Sunday, July 14, 2013

That love your neighbor thing...

Have you ever wondered why Episcopalians bow for the part of the Nicean Creed that talks about the Incarnation of Christ and immediately stand all the way up when it talks about his trial and death?  (Who what?  Leslie?  What's a Nicean Creed? This:

For us and for our salvation
he came down from heaven:
by the power of the Holy Spirit
he became incarnate from the Virgin Mary,
and was made man.
For our sake he was crucified under Pontius Pilate;
he suffered death and was buried.
On the third day he rose again
in accordance with the Scriptures;
he ascended into heaven
and is seated at the right hand of the Father.)

The parts I have copied in RED, we bow for, the parts in blue, the parts we all generally get excited about, we stand up.   Have you ever wondered why?   I have.    I found an answer in Mere Christianity that is now beginning to make perfect sense.  The greater catastrophe was God becoming Man.   It was a fortunate catastrophe for us but by far the most demeaning thing that could have ever been done or happened to God the Son.   It's even worse than being convicted on false charges and sentenced to death on the Cross. 

I'm having one of those weekends where I'm starting to understand why that is.    When I heard about the Trayvon Martin case, I wondered why it hadn't been sent to trial.  I didn't understand.   I was upset and I didn't understand why Florida didn't think a grown man (sort of, he seems to have some moral development issues) chasing and then shooting an unarmed teenager was wrong.   It got worse and worse as the thing went on and then came the verdict.   The stupid stupid verdict.   The what the hell were these women thinking verdict.   How can this irresponsible prick not be guilty?   Even if he isn't guilty under the law, the FLORIDA JUSTICE SYSTEM IS.
I went to church this morning and there it is.   The scriptures all line up.  The parable of the good Samaritan, the Psalm was particularly appropriate:

Psalm 82
1 God has taken his place in the divine council;
   in the midst of the gods he holds judgment:
2 ‘How long will you judge unjustly
   and show partiality to the wicked?
3 Give justice to the weak and the orphan;
   maintain the right of the lowly and the destitute.
4 Rescue the weak and the needy;
   deliver them from the hand of the wicked.’
5 They have neither knowledge nor understanding,
   they walk around in darkness;
   all the foundations of the earth are shaken.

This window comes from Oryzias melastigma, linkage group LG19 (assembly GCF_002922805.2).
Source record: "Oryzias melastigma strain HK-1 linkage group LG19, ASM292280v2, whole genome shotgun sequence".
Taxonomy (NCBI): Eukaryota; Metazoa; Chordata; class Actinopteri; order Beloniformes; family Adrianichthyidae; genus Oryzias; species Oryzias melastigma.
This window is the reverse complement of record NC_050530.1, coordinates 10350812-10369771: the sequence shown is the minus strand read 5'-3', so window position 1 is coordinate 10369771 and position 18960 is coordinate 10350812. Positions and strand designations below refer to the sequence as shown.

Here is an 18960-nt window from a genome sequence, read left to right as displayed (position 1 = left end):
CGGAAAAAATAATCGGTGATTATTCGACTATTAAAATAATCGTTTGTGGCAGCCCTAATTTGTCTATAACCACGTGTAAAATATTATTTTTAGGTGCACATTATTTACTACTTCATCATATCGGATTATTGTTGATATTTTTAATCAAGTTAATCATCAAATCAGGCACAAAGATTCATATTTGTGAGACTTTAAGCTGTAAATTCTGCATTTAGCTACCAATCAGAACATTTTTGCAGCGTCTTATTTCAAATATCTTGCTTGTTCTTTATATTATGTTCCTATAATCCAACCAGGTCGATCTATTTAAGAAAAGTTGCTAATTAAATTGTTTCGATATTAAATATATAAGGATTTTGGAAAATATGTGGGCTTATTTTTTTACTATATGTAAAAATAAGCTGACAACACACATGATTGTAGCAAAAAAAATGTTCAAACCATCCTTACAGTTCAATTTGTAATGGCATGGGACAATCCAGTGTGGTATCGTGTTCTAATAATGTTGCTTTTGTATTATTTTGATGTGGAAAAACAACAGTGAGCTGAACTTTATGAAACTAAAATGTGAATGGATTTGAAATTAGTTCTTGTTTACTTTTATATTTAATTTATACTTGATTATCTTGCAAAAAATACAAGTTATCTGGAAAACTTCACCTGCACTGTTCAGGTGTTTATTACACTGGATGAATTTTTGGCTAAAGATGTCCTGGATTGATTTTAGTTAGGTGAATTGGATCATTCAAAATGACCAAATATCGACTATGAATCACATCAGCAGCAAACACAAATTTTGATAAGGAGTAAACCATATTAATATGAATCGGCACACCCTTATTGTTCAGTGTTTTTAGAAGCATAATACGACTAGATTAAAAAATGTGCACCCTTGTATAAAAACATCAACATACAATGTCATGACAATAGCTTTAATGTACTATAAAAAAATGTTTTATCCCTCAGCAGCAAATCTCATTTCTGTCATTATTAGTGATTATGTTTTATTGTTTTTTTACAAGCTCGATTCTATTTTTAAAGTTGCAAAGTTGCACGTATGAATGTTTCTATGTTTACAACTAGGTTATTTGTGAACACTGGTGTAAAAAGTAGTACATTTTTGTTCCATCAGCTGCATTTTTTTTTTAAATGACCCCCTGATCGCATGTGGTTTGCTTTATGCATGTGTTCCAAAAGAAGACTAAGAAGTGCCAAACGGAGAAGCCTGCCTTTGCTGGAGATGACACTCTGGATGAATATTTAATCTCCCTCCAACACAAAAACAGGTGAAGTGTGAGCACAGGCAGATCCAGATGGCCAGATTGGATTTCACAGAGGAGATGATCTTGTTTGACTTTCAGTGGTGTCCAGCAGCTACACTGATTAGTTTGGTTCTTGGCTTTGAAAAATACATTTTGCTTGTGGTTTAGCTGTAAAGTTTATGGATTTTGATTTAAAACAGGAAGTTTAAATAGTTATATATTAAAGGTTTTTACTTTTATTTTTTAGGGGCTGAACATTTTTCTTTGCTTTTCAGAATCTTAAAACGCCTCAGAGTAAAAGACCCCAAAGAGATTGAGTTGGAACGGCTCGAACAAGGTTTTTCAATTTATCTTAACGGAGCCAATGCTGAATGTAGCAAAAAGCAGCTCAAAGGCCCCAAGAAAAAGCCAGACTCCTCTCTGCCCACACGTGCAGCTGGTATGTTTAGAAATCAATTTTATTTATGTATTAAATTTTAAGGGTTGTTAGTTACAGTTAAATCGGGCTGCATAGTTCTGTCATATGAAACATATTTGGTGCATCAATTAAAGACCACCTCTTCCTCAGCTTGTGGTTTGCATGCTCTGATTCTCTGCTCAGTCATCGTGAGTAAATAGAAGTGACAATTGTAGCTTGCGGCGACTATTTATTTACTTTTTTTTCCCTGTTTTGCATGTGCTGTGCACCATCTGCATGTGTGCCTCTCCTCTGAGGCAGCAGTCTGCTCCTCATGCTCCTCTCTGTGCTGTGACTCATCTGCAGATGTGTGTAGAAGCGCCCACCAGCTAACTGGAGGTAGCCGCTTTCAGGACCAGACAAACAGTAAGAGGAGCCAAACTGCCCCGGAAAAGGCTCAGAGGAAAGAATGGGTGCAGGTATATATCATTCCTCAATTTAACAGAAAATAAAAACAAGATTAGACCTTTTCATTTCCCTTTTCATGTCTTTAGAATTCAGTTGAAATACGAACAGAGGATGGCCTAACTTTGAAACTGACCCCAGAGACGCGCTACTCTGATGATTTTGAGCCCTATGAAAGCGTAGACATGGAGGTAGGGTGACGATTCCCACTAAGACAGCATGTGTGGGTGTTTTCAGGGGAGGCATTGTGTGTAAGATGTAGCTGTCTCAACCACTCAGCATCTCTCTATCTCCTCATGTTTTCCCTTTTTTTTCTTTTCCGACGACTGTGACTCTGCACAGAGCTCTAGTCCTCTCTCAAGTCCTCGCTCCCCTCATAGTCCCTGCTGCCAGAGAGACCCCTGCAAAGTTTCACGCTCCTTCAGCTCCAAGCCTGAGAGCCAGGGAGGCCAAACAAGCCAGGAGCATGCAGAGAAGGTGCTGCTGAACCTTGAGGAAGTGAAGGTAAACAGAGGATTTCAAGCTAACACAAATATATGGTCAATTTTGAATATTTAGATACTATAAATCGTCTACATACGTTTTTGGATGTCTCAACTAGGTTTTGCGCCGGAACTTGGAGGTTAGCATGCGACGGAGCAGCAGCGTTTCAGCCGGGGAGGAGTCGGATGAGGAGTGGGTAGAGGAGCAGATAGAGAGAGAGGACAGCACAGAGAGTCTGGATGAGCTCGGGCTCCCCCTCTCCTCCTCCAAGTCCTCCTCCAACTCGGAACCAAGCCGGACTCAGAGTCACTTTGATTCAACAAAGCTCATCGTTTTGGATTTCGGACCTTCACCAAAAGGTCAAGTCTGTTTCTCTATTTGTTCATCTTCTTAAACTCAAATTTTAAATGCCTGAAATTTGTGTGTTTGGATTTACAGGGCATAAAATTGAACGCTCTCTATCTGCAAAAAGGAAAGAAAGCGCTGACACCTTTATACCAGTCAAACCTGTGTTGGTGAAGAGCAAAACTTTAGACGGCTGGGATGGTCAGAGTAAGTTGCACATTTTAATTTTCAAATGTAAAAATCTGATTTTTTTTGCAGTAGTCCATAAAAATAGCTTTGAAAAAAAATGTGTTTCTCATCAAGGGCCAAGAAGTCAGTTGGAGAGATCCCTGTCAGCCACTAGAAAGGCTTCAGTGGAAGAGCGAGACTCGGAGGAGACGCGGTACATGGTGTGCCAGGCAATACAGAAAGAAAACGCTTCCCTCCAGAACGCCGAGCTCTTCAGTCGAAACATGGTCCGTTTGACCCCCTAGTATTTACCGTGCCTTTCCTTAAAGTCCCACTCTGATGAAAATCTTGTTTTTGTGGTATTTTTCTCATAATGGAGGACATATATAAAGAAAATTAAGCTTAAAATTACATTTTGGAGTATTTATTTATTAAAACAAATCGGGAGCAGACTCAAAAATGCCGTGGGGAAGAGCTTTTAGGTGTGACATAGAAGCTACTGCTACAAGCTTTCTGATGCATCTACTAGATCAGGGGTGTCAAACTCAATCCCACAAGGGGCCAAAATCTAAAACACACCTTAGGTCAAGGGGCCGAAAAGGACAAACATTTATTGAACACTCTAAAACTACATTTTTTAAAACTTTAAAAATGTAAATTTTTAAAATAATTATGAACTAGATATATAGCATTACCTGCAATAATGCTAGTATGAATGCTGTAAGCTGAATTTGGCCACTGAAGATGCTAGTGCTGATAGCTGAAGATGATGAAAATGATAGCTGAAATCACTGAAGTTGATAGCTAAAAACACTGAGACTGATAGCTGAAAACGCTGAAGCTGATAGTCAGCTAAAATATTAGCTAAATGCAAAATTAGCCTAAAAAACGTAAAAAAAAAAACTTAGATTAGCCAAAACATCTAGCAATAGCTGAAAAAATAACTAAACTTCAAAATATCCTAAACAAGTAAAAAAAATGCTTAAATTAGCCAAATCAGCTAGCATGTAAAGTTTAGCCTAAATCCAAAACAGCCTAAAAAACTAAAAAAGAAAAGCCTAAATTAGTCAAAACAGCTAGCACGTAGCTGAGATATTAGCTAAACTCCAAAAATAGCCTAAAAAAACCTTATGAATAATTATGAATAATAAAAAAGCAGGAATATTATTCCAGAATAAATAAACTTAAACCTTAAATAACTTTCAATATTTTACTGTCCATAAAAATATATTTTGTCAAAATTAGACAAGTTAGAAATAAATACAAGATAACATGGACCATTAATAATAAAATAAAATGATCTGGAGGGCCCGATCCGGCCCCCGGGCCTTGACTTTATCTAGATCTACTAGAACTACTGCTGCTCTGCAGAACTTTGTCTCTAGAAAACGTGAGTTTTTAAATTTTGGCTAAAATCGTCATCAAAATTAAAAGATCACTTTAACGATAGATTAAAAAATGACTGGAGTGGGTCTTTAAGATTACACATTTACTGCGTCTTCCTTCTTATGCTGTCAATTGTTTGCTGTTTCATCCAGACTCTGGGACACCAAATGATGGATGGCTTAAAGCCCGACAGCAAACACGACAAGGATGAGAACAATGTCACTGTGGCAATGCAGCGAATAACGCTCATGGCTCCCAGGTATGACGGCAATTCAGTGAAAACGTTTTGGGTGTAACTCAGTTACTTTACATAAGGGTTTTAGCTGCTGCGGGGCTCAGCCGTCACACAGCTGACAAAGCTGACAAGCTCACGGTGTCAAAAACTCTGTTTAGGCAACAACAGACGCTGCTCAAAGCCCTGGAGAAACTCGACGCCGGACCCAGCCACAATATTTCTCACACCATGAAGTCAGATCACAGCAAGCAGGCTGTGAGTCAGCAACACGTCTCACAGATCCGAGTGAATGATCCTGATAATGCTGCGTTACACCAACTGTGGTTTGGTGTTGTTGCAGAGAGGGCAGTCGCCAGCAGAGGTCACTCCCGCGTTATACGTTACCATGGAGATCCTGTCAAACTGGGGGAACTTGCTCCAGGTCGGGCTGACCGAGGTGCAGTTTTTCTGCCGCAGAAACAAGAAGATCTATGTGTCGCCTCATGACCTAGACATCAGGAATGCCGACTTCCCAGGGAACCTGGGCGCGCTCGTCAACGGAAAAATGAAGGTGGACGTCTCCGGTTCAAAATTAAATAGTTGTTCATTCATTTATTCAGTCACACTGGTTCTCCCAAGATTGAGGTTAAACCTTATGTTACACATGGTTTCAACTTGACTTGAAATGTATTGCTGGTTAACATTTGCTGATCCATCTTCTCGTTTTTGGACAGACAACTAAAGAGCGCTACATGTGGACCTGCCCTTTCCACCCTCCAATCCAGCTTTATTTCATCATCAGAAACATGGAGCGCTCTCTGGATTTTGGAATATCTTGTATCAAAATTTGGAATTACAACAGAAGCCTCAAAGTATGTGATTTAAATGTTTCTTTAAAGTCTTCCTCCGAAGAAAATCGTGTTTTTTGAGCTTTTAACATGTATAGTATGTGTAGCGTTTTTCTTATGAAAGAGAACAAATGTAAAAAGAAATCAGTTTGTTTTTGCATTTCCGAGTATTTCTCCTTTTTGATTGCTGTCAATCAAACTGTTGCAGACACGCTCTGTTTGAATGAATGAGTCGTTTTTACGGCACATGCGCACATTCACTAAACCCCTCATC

I can't help but think that by the time he was murdered in an unjust trial with false accusations himself, Jesus may have had a moment similar to this:

Who would??   Who would.  In a world where we put a murder victim on trial for their own death.   Where in the same world, in the same state, another woman fires warning shots at her abusive husband, who she has a protective order against, and gets 20 years for attempted murder.   Somehow, I think, given the situation, she should have shot him.  Then, maybe she would be walking around free.   Oh wait.... she's brown.
So I will continue to bow at the mention of the catastrophe that was the Incarnation.   The indignity of being born in this world that was suffered by our God.  It turns out, there are worse things than death, even death on a cross. 
We're better than this, or we should be.  We know better.  We all know better.  Or maybe we don't.  I have a challenge for those of you who think you want to live in a Christian nation.   Read the words in red in the gospels.  Actually read them.  I'll tell you a secret, they will mess up your life.   You wouldn't be the first person to find out your religion isn't what you thought it was.  The people who read the gospels for the first time after it was translated into English said that this was not the gospel or they are not Christians.  They were right.   That love your neighbor thing?  We're lousy at it some times.  Especially when our neighbor doesn't look like us or share our faith or if we think they're doing something wrong.
It doesn't make us judge, jury and executioner.    Fifteen years ago, provided he was brown at the time, which he was not, my younger brother could have been Trayvon Martin.   He went through a rough patch, got in a little trouble and he wore his pants hanging off his ass.  The last part bothered me the most.  I know, I'm profiling again.  He did not deserve to be shot for walking home in the wrong neighborhood.  He didn't deserve to be stalked by a vigilante.  He didn't deserve to have that jerk walk free.   He's a good man now, which is something that Trayvon Martin will never have a chance to be.   George Zimmerman, having escaped justice, is currently tasting the sweet bite of karma's boot on his ass. 
So if you find yourself uncomfortable reading this, take my advice and read the Gospels.  The whole thing.  In context.  Then decide if you're really into this Christianity thing or you're just going with the flow.  Take a look at yourself.   Do you really thing you want to try this loving your neighbor thing?
Cause it kind of means you can't murder teenagers for walking through your neighborhood in a hoodie.
 I'll leave you guys with this thought from Harper Lee.




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